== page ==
September 10, 2008

Want to Snoop on Your Date? Try This A New State-Run Web Site Lets Users Pull Up a Rap Sheet on a Convicted Felon for Just $15.


It will be a little harder for Georgia's felons to keep their transgressions out of the public eye.

A new state-run Web site,, allows anyone with $15 and a little curiosity about job applicants or romantic interests to search instantly for Georgia felony convictions. The site relies on information stored in the Georgia Crime Information Center.

It is not as accurate as a search using fingerprints as an identifier, according to the Georgia Technology Authority, and searches may return rap sheets on individuals with similar identifying information, such as name and age. The search does not require the individual's consent or Social Security number.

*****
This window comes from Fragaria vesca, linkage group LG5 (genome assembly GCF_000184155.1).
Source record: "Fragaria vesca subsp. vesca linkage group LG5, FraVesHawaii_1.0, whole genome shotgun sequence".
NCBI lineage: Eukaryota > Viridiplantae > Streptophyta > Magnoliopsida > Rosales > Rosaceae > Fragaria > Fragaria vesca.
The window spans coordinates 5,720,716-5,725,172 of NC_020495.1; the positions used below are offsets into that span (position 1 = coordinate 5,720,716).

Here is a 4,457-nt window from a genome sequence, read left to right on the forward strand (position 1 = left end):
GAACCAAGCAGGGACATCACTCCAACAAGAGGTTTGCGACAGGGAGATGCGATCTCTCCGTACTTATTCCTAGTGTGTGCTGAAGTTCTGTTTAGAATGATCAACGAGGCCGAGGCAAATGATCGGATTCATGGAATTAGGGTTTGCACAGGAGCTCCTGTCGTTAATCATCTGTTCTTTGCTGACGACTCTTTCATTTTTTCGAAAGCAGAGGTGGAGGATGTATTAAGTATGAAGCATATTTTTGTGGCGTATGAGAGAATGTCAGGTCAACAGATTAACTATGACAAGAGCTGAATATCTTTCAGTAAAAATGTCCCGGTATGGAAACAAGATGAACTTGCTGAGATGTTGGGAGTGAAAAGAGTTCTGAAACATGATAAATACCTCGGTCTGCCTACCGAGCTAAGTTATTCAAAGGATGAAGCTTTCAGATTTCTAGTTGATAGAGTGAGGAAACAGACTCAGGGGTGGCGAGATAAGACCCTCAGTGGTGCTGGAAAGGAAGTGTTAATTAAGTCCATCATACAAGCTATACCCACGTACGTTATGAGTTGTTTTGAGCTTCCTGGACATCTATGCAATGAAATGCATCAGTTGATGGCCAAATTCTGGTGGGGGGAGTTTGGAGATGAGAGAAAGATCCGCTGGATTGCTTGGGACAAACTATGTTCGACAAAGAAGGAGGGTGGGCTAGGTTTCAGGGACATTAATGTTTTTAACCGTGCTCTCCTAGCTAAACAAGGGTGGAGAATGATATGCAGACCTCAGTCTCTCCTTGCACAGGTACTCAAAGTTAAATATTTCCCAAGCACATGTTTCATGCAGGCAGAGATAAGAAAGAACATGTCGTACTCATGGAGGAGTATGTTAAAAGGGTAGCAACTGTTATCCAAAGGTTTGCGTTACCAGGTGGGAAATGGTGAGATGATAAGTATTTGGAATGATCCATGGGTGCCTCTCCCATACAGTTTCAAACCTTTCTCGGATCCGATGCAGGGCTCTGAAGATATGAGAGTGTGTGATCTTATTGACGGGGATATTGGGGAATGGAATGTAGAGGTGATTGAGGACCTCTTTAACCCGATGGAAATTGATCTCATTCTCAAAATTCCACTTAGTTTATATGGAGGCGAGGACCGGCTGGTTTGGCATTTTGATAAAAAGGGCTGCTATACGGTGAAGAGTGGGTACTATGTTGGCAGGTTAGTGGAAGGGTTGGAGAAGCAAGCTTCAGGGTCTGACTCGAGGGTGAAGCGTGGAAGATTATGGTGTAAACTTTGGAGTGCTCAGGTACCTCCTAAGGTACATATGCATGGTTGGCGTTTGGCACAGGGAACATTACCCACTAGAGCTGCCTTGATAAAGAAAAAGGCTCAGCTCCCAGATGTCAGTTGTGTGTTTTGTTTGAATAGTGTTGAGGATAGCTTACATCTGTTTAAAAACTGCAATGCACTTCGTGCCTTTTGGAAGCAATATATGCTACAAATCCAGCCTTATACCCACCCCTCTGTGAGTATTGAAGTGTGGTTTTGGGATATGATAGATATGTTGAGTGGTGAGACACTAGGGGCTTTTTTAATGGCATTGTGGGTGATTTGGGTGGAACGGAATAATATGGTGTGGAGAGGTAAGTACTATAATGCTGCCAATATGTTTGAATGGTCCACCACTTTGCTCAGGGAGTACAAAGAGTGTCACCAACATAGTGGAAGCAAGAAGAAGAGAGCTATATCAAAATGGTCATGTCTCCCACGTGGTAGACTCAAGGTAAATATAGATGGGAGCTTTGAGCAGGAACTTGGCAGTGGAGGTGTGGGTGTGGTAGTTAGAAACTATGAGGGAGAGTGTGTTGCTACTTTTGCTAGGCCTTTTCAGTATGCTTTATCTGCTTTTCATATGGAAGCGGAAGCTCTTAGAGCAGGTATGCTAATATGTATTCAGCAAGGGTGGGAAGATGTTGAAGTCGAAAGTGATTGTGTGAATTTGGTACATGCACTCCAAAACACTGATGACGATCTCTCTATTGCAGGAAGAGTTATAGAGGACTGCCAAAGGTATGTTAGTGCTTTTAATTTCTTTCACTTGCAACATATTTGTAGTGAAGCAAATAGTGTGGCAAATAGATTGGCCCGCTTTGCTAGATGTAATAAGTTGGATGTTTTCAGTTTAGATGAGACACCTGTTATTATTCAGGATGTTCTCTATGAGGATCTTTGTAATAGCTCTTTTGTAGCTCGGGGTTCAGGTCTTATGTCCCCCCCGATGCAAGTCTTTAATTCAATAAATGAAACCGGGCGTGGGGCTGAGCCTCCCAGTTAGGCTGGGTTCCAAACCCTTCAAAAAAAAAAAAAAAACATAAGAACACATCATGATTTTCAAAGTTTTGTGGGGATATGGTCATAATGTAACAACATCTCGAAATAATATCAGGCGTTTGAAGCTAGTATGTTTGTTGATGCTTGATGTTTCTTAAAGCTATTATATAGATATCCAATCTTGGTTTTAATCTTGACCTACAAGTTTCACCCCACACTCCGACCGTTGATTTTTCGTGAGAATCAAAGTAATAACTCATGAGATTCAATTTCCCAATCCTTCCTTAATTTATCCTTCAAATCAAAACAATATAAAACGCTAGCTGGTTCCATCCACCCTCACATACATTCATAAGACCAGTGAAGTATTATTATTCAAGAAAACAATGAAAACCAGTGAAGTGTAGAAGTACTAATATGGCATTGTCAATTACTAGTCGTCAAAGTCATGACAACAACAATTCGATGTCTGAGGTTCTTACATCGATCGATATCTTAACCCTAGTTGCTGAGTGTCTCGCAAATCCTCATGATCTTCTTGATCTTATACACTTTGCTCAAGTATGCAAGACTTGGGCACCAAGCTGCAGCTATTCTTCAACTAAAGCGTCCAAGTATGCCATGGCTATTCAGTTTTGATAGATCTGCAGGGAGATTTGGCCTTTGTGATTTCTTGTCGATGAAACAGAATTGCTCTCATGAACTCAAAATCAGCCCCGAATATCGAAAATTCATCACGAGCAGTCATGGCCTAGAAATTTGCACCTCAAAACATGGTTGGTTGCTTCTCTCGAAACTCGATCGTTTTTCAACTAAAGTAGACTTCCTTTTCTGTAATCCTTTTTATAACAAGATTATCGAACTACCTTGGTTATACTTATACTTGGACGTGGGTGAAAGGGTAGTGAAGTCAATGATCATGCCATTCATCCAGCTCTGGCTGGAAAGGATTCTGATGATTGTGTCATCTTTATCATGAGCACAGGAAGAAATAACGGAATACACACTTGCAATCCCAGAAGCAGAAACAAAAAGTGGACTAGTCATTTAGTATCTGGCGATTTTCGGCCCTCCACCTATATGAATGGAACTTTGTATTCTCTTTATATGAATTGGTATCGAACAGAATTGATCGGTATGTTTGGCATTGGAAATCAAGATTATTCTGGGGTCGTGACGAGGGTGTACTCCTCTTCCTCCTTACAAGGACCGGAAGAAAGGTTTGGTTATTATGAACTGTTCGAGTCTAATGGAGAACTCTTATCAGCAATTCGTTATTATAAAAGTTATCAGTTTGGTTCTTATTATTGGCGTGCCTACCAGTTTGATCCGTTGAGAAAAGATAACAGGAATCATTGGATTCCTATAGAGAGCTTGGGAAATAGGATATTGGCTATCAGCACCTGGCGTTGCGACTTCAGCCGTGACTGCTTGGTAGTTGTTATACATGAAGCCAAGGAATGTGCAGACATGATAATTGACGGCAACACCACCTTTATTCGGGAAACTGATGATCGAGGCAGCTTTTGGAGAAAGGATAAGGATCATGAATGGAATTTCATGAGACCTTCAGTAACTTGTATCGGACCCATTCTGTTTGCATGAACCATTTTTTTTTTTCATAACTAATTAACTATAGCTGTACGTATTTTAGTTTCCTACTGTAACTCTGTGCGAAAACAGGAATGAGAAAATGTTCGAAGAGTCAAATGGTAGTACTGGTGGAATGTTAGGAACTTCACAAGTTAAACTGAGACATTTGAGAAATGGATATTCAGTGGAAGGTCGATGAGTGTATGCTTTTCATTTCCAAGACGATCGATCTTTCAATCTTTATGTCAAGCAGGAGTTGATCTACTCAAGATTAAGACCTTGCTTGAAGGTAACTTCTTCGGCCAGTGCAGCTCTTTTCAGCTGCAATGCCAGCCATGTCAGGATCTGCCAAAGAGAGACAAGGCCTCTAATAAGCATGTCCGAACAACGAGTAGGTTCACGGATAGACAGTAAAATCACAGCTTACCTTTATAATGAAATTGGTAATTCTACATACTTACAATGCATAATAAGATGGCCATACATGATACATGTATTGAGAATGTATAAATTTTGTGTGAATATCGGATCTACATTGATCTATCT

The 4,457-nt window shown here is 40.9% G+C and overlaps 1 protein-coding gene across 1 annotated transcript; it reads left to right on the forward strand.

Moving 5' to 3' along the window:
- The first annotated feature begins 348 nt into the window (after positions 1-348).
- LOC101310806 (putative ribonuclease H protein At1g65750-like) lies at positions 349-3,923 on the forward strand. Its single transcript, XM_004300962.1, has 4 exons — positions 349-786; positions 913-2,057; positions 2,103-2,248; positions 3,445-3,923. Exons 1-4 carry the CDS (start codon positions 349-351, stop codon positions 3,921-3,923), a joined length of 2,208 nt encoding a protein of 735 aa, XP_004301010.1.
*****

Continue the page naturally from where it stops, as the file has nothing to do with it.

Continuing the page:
However, if a decision not to hire an applicant is based on their rap sheet, employers can face a misdemeanor charge if they fail to disclose that they performed the background check, its results and how it influenced the decision.

As public records are increasingly available online, the Internet is altering assumptions about privacy, said Rebecca Jeschke, spokeswoman for the Electronic Frontier Foundation, an Internet civil liberties group.

"People's normal expectation of privacy in their day-to-day lives is changing because of these tools," Jeschke said. "There's simply a lot more information available about people now."

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